2010: Yeah Toy Story 3 is the best movie. Or Inception maybe - it’s the kind of movie you know they’ll give a lot of technical awards to but wouldn’t have the stones to make it Best Picture.
2011: Moneyball is one of my top movies, but I’d have given it to Harry Potter 8 and gone the Return of the King route. Recognition for the entire series and the quality and innovation it brought.
2012: Django was the best movie by a mile.
2013: This was a good year. Gravity, Wolf of Wall Street, American Hustle. Honestly though I think it should have gone to Frozen.
2014: I’d have given it to LEGO. I think that movie was a technical marvel and a superb story. It’s among the best kids movies ever.
2015: Mad max, or The Martian for me.
2016: I haven’t seen most of the movies so I have no idea.
2017: I want to give it to Thor Ragranok, but probably Dunkirk.
Ha you are much more populist than I am.
Have you actually seen Frozen?
Do you wanna watch some Frozen?
Come’on let’s watch TV,
If you want we’ll skip the Olaf bits,
We both know he’s shit,
On that we can agree-eee!
But the songs are really catchy,
And the story’s good,
The animation is divine…
Do you wanna watch some Frozen?
Everybody loves some Frozen!
Of all the 2013 movies it’s the one that will last the longest in our memories. It’s this generations Wizard of Oz.
I would have gone more with Harry Potter 7. 8 was pretty bad, and that bit with Dumbledore’s brother was a clusterfuck of badness. More points off for battles in the dark (getting to be a personal peeve - buy some light bulbs!).
IMNSHO awards shows have increasing flaws as they become institutions and develop traditions. The more rules, more standards, more dividing into smaller categories the farther the whole mess gets from what was the original intention; artist(s) presenting their work to audiences. Too much critique rips out the soul, as does too much analysis. When these awards shows and such develop too many expected and repeated behaviors from participants they quickly become stereotypes and parodies of themselves. This removes emotional contact. This leads to watching re-runs of Mayberry RFD instead of awards shows.
In any situation where the institution/structure becomes more important than the humans; it is an evil disaster. (Go ahead, apply this principle to just about anything and see if I’m right.)
I don’t know, I think Frozen was a bit of a flash in the pan buoyed by the popularity of the song. People despised the Frozen short that came before Coco and I bet the sequel does 2/3rds the business, maybe worse. Guess time will tell.
I think the Harry Potter movies are fading in esteem from our collective memory, too, despite being on cable 24/7. Although the books remain very popular.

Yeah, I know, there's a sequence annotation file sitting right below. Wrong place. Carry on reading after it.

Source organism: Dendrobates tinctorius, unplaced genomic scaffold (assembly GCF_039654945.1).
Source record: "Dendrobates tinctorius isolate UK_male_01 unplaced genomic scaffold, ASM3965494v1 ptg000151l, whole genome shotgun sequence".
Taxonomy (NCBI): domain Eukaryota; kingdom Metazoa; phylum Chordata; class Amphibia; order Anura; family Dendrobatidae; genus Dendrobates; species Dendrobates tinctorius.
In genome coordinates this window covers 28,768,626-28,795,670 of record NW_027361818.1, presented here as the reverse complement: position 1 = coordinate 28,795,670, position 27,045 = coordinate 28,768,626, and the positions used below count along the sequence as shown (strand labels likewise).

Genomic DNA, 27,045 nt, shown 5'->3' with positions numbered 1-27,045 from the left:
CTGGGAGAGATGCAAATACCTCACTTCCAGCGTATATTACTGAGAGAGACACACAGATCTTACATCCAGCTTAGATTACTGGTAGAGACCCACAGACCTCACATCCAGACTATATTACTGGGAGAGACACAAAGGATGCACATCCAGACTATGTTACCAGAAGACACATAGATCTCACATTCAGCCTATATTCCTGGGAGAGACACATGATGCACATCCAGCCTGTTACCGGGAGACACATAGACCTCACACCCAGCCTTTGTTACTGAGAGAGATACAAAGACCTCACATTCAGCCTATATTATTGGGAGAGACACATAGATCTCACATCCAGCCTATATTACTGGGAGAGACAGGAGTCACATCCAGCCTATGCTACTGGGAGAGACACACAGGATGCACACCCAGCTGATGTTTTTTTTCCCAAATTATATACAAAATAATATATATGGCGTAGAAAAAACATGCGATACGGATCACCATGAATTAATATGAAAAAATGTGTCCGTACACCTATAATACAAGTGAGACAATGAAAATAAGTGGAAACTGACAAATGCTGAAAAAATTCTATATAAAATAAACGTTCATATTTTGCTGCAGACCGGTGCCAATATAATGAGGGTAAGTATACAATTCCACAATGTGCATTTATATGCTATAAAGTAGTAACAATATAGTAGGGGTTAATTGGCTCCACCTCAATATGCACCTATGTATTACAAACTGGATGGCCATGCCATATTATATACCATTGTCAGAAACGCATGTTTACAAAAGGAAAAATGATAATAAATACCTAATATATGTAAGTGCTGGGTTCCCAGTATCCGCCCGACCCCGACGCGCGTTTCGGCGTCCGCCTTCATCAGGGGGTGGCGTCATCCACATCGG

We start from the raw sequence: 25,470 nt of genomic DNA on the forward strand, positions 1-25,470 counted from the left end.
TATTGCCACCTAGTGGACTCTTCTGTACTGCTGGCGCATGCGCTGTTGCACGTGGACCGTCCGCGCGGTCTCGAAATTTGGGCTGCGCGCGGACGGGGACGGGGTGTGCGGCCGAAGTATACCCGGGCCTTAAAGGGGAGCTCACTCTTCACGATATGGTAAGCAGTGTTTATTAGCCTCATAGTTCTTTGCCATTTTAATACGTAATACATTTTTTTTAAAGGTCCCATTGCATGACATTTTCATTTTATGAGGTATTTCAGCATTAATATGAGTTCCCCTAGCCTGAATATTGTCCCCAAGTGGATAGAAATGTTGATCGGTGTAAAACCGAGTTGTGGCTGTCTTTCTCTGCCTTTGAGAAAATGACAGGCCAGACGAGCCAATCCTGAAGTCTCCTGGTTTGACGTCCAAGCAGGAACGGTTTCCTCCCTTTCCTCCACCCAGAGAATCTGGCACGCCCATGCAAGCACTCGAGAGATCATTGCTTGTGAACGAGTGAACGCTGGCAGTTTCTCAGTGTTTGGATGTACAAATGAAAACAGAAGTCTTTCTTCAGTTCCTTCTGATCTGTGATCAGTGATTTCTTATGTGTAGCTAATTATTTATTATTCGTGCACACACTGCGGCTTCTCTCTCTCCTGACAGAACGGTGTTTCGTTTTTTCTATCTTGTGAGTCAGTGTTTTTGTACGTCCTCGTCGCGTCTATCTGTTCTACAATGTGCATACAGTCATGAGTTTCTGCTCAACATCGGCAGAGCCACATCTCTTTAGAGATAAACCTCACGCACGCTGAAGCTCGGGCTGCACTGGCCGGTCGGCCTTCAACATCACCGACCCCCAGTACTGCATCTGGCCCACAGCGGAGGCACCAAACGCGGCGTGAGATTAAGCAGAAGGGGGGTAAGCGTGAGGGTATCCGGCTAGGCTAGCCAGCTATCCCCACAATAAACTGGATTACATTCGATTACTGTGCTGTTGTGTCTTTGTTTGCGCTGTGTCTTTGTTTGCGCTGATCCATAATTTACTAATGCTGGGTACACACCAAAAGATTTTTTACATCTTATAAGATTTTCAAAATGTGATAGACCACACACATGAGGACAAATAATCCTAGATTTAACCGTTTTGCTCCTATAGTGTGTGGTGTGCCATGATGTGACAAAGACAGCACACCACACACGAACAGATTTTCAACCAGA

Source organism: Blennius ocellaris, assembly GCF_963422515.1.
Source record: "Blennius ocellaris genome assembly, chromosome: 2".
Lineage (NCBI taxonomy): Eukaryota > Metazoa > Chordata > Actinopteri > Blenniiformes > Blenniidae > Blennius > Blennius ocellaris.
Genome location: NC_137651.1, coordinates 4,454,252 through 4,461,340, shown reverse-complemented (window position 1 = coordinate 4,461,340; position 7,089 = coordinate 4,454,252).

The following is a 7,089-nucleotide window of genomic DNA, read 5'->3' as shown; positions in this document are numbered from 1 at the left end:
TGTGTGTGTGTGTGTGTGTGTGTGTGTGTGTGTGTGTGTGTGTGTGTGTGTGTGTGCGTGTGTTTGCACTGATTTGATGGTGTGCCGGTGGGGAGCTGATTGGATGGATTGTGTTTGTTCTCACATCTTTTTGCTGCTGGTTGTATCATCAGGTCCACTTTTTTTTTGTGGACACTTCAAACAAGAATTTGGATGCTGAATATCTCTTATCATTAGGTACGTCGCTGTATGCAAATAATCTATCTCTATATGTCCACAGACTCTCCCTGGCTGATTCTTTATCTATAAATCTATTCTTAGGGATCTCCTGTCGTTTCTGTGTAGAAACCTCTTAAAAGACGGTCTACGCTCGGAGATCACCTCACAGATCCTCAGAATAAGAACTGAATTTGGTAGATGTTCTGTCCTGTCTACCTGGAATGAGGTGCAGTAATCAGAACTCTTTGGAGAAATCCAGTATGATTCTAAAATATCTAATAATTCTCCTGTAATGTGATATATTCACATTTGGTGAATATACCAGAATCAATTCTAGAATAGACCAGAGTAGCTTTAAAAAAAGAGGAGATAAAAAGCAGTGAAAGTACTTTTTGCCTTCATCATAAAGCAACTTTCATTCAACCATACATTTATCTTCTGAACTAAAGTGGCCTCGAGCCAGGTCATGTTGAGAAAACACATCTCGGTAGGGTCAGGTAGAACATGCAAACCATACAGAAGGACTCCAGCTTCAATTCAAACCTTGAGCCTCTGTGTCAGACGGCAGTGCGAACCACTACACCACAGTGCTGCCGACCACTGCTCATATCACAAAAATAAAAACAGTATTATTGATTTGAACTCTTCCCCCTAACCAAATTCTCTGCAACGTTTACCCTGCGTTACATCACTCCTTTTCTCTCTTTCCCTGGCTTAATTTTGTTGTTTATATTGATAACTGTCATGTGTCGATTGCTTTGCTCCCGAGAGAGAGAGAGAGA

Having a 4 year old girl -I feel comfortable weighing in.
Frozen has some REALLY good stuff in it. The songs, the sisters, the emotional beats - but it has way too many ideas thrown in it (Trolls, Elsa’s powers, Olaf) that seem shoe-horned in.
Moana is superior. FAR better songs.
Moana has had more lasting appeal in our house too. Both my kids love it and still watch it regularly (they haven’t watched Frozen for a long time now).
And yes, great soundtrack.
As for screenplay, I have to put a word of defense to current regulation. Some adapted scripts are really good, and deserved the award to the letter. And having the nomination jointed with original stuff, wouldn’t be fair toward the latter writers.
As for the best movie, The Shape of Water is fun to watch, but not more than that. Political connotation didn’t appeal to me.
Suddenly I feel so bad for this generation
“What do these awards mean?” questions Andy Serkis, a British actor who starred in the Lord of the Rings trilogy, and most recently, in Black Panther.
“They are prestige awards for serious film-making. But blockbuster films have performances that take a lot of skill. You have to be an athlete, a comedian, skillful, technically-minded, and you have to bring a character to life that’s believable in a fantastical world. It’s not sitting at the kitchen table moping about life.
I mean, it’s more like you have to not be wooden while shooting and/or dodging lasers of some kind.
Serkis does a lot more than ‘not being wooden’ in Black Panther. He’s a lot of fun in it, and I think he makes a good point that those kinds of roles require a lot of skills but simply aren’t taken seriously.